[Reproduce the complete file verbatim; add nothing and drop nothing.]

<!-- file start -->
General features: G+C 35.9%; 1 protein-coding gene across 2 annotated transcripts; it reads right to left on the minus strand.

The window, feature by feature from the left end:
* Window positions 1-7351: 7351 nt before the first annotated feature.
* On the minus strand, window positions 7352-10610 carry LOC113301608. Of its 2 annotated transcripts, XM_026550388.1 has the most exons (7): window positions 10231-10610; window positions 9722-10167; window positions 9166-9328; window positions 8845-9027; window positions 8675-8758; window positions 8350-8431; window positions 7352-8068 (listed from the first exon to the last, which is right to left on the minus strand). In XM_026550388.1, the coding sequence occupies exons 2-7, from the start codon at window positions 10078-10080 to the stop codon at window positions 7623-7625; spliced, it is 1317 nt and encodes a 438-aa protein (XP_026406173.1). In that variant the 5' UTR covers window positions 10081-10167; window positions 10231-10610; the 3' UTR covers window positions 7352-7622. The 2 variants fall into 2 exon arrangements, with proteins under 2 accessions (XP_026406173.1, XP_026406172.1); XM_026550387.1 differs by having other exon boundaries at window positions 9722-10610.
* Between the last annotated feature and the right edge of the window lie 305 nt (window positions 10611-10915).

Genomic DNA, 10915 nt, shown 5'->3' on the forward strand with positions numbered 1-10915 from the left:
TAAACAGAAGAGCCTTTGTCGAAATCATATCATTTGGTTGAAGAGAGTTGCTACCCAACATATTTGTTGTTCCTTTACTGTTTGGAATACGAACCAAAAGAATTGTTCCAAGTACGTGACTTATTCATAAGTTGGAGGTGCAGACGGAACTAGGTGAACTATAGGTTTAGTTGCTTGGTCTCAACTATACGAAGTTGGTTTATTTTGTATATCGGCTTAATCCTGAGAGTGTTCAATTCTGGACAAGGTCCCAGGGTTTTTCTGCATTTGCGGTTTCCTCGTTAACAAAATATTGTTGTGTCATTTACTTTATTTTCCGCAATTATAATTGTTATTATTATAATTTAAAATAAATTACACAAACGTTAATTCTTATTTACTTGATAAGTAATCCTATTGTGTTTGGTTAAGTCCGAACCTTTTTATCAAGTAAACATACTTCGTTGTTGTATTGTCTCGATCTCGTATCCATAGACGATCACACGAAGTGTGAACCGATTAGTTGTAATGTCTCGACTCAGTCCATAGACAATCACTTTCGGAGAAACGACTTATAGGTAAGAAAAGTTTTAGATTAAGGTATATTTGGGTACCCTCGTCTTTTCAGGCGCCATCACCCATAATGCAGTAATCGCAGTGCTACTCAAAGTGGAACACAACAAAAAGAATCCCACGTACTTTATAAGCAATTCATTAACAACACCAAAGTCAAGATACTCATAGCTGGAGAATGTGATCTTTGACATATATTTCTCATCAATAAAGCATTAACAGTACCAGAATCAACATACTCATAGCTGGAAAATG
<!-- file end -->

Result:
General features: G+C 35.9%; 1 protein-coding gene across 2 annotated transcripts; it reads right to left on the minus strand.

The window, feature by feature from the left end:
* Window positions 1-7351: 7351 nt before the first annotated feature.
* On the minus strand, window positions 7352-10610 carry LOC113301608. Of its 2 annotated transcripts, XM_026550388.1 has the most exons (7): window positions 10231-10610; window positions 9722-10167; window positions 9166-9328; window positions 8845-9027; window positions 8675-8758; window positions 8350-8431; window positions 7352-8068 (listed from the first exon to the last, which is right to left on the minus strand). In XM_026550388.1, the coding sequence occupies exons 2-7, from the start codon at window positions 10078-10080 to the stop codon at window positions 7623-7625; spliced, it is 1317 nt and encodes a 438-aa protein (XP_026406173.1). In that variant the 5' UTR covers window positions 10081-10167; window positions 10231-10610; the 3' UTR covers window positions 7352-7622. The 2 variants fall into 2 exon arrangements, with proteins under 2 accessions (XP_026406173.1, XP_026406172.1); XM_026550387.1 differs by having other exon boundaries at window positions 9722-10610.
* Between the last annotated feature and the right edge of the window lie 305 nt (window positions 10611-10915).

Genomic DNA, 10915 nt, shown 5'->3' on the forward strand with positions numbered 1-10915 from the left:
TAAACAGAAGAGCCTTTGTCGAAATCATATCATTTGGTTGAAGAGAGTTGCTACCCAACATATTTGTTGTTCCTTTACTGTTTGGAATACGAACCAAAAGAATTGTTCCAAGTACGTGACTTATTCATAAGTTGGAGGTGCAGACGGAACTAGGTGAACTATAGGTTTAGTTGCTTGGTCTCAACTATACGAAGTTGGTTTATTTTGTATATCGGCTTAATCCTGAGAGTGTTCAATTCTGGACAAGGTCCCAGGGTTTTTCTGCATTTGCGGTTTCCTCGTTAACAAAATATTGTTGTGTCATTTACTTTATTTTCCGCAATTATAATTGTTATTATTATAATTTAAAATAAATTACACAAACGTTAATTCTTATTTACTTGATAAGTAATCCTATTGTGTTTGGTTAAGTCCGAACCTTTTTATCAAGTAAACATACTTCGTTGTTGTATTGTCTCGATCTCGTATCCATAGACGATCACACGAAGTGTGAACCGATTAGTTGTAATGTCTCGACTCAGTCCATAGACAATCACTTTCGGAGAAACGACTTATAGGTAAGAAAAGTTTTAGATTAAGGTATATTTGGGTACCCTCGTCTTTTCAGGCGCCATCACCCATAATGCAGTAATCGCAGTGCTACTCAAAGTGGAACACAACAAAAAGAATCCCACGTACTTTATAAGCAATTCATTAACAACACCAAAGTCAAGATACTCATAGCTGGAGAATGTGATCTTTGACATATATTTCTCATCAATAAAGCATTAACAGTACCAGAATCAACATACTCATAGCTGGAAAATG